With the wide-circulating rumors of a NASCAR sale, the shock displayed by many shouldn’t be a huge surprise if one were to examine the realities of the current climate of the sport.
There’s plenty of articles and reports, including on this site, of the challenges that NASCAR has faced in recent years. Declining television ratings, an unwillingness by title sponsors to pay the requested rate, and so on.
Here’s the challenge. The organization is built to run as it does now. All evidence would point to the idea that the market is changing drastically… and NASCAR is not keeping up. The evidence is in the constantly growing list of changes to the sport, all in the name of bringing in new fans, yet the numbers continue to dwindle. Stage racing, new car templates, continually revised “Playoff” format, etc. It’s becoming a proverbial “kitchen sink” scenario, and it doesn’t seem to have much effect.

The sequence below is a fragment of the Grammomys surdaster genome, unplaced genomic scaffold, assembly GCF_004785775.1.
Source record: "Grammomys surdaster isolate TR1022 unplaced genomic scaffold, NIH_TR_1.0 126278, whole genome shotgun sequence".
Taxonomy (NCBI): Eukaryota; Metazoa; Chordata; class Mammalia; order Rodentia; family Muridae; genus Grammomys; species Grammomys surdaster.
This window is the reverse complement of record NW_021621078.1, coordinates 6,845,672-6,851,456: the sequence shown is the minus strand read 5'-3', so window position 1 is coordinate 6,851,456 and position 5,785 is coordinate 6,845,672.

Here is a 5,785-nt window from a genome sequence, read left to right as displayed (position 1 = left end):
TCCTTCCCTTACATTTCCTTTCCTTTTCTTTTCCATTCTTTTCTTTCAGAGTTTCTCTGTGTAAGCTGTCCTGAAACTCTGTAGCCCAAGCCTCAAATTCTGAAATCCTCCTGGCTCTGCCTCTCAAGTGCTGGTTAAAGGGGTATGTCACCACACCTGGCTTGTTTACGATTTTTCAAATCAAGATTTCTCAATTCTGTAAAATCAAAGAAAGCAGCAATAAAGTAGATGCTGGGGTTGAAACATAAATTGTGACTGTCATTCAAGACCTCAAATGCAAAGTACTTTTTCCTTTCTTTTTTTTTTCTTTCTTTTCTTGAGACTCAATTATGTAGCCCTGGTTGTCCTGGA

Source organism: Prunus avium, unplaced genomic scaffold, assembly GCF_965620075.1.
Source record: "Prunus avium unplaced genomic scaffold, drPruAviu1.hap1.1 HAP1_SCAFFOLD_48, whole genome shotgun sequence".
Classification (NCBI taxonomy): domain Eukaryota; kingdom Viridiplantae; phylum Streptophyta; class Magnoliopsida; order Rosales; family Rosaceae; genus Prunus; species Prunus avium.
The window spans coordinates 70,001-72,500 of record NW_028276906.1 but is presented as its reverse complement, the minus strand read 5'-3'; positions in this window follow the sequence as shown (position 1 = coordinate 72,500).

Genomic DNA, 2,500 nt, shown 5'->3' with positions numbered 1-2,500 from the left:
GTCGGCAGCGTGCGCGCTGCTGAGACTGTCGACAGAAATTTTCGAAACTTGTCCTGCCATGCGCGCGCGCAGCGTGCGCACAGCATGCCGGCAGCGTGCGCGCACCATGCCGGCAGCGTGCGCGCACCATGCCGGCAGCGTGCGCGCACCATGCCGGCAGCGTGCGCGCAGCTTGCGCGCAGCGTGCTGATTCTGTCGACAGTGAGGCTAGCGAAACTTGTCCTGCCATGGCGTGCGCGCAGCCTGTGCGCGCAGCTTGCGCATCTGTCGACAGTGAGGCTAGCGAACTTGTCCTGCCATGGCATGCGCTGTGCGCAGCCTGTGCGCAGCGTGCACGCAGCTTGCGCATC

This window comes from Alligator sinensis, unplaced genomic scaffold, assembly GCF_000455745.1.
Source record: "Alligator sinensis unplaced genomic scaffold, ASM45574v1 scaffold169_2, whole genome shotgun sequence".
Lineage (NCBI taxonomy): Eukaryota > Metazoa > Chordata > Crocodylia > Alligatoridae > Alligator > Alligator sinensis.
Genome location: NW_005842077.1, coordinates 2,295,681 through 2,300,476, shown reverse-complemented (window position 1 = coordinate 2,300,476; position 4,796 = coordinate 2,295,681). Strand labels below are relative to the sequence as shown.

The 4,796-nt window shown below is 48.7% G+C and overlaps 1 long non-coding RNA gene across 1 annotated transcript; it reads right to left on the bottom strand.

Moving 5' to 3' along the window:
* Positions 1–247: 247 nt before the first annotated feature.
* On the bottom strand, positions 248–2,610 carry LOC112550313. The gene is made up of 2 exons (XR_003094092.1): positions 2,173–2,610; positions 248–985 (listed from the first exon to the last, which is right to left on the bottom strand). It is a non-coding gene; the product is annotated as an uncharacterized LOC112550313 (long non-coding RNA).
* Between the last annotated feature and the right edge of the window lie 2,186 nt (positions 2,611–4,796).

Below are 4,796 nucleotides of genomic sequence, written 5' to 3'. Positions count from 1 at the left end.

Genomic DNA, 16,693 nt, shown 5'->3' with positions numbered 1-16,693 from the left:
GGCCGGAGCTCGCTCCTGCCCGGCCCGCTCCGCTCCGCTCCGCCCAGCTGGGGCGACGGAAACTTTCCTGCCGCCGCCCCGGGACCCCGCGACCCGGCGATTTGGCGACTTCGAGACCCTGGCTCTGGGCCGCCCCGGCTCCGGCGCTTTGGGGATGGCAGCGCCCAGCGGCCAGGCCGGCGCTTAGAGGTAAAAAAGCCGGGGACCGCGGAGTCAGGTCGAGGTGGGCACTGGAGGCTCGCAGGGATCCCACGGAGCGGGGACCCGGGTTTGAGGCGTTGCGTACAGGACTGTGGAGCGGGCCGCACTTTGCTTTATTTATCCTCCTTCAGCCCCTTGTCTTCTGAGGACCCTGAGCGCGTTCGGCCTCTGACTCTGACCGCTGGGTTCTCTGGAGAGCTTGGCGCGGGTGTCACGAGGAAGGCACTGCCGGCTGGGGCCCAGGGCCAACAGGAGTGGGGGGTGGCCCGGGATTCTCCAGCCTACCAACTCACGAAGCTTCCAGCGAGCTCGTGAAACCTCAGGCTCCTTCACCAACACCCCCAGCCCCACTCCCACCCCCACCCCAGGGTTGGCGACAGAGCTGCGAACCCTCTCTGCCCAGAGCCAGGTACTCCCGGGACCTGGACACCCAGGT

In 2019, a 33-year broadcasting history between ABC and the Indianapolis 500 will come to an end, which will signal a new era for IndyCar racing in what is widely considered a modern resurgence for the series.
While the draw between ABC vs. the NBC network for the famed month of May is pretty much equal, they shared an equivalent household reach, the real story lies in the alignment between NBC’s cable network, NBCSN, for the balance of the year.
Ever since the Versus network was re-branded NBC Sports Network (NBCSN) as part of a Comcast purchase in to NBC Universal in 2012, IndyCar has held a unique balance over the course of their season, with NBCSN covering the majority of the races, however ABC and its affiliated ESPN would cover select high profile events, most notably the Indianapolis 500.